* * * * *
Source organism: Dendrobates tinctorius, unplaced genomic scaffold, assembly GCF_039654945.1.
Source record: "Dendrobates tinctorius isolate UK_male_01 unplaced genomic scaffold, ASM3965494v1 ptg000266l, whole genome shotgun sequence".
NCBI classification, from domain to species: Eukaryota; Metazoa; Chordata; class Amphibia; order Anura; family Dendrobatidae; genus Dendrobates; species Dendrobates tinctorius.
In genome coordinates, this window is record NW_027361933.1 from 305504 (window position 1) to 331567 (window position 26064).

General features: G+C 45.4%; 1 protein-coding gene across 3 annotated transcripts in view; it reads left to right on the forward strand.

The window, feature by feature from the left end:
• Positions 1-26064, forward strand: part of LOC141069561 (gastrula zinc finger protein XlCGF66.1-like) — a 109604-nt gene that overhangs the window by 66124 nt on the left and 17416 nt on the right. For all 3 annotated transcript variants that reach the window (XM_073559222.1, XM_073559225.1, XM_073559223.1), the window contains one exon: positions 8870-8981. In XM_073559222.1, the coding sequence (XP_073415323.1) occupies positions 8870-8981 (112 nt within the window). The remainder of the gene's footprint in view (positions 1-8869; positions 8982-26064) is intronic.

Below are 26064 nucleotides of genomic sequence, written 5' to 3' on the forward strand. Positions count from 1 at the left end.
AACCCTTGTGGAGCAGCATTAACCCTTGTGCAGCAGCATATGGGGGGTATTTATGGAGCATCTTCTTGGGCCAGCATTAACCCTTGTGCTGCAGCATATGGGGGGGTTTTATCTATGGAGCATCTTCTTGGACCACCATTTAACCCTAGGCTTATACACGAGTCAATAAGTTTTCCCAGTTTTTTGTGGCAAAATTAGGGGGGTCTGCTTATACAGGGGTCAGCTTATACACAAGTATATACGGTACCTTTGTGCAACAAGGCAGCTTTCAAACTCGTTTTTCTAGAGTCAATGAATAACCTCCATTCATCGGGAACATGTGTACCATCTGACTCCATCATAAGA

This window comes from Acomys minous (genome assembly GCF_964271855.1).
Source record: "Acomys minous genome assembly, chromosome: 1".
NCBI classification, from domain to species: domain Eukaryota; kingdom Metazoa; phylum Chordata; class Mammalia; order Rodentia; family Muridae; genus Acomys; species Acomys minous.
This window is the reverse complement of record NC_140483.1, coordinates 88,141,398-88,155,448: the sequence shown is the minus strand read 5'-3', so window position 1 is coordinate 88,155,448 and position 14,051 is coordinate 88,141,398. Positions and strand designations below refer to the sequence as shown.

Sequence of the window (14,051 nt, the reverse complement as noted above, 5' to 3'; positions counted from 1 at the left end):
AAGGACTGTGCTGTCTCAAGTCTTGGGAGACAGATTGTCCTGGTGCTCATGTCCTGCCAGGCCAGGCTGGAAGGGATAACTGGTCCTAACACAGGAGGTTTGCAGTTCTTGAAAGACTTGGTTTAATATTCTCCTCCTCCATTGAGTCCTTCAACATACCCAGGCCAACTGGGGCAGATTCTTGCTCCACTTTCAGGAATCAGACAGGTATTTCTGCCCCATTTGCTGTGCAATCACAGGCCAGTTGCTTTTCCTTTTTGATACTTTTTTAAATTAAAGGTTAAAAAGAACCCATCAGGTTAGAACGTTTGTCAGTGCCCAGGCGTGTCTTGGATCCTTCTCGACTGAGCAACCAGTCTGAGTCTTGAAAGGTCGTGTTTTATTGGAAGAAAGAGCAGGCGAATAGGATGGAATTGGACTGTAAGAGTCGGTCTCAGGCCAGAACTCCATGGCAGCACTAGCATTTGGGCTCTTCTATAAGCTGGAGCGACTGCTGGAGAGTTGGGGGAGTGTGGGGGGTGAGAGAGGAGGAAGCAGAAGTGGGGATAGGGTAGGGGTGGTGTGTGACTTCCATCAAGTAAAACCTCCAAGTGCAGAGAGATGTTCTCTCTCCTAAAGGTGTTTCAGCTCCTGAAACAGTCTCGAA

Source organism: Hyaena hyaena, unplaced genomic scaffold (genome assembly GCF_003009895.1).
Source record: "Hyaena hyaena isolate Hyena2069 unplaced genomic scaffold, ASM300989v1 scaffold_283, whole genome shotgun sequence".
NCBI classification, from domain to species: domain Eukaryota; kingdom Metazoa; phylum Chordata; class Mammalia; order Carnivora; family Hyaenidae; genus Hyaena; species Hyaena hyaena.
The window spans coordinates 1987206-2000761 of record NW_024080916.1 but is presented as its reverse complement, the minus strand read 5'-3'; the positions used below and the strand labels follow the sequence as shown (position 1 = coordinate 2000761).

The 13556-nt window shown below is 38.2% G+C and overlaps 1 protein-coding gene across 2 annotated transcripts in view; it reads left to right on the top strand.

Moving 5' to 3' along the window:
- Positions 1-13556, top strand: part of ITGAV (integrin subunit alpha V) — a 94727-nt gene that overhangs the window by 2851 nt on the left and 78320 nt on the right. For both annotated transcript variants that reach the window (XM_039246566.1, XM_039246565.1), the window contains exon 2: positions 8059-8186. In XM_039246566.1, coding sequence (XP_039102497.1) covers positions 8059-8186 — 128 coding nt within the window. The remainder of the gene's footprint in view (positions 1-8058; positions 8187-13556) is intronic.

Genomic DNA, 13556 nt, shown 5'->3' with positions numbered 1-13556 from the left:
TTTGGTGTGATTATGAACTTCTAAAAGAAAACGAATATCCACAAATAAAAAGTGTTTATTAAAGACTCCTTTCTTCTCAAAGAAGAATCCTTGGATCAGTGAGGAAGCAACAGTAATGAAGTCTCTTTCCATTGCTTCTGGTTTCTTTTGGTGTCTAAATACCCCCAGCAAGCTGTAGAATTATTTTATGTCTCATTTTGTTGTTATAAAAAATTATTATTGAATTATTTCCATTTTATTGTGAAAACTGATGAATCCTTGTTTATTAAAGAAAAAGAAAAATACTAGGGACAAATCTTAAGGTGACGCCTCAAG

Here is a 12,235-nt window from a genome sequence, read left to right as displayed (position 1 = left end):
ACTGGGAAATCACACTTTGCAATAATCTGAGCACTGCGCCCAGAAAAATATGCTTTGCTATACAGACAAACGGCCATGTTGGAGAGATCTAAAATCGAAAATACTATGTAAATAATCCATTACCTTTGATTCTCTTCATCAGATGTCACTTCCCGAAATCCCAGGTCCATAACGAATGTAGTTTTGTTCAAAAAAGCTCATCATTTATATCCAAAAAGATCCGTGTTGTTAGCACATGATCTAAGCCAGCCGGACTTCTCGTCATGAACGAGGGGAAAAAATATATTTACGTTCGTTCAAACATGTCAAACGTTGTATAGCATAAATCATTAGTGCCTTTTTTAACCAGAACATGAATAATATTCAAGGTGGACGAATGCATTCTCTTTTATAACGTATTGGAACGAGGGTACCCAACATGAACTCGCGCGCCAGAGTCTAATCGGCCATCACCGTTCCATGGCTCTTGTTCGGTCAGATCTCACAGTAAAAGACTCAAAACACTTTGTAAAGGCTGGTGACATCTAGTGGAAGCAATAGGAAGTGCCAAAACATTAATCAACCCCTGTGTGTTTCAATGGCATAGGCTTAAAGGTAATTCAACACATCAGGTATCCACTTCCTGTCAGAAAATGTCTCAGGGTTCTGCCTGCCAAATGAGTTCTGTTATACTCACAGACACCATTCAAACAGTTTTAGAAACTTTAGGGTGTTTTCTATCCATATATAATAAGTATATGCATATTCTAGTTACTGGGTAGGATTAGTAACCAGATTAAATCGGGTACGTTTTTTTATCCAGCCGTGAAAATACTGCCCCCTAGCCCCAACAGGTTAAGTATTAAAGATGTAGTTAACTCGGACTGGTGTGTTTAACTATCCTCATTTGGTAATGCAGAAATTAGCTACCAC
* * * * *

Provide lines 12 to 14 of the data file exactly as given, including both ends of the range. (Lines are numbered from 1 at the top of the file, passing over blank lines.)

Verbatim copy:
NCBI classification, from domain to species: domain Eukaryota; kingdom Metazoa; phylum Chordata; class Mammalia; order Rodentia; family Muridae; genus Acomys; species Acomys minous.
This window is the reverse complement of record NC_140483.1, coordinates 88,141,398-88,155,448: the sequence shown is the minus strand read 5'-3', so window position 1 is coordinate 88,155,448 and position 14,051 is coordinate 88,141,398. Positions and strand designations below refer to the sequence as shown.

Sequence of the window (14,051 nt, the reverse complement as noted above, 5' to 3'; positions counted from 1 at the left end):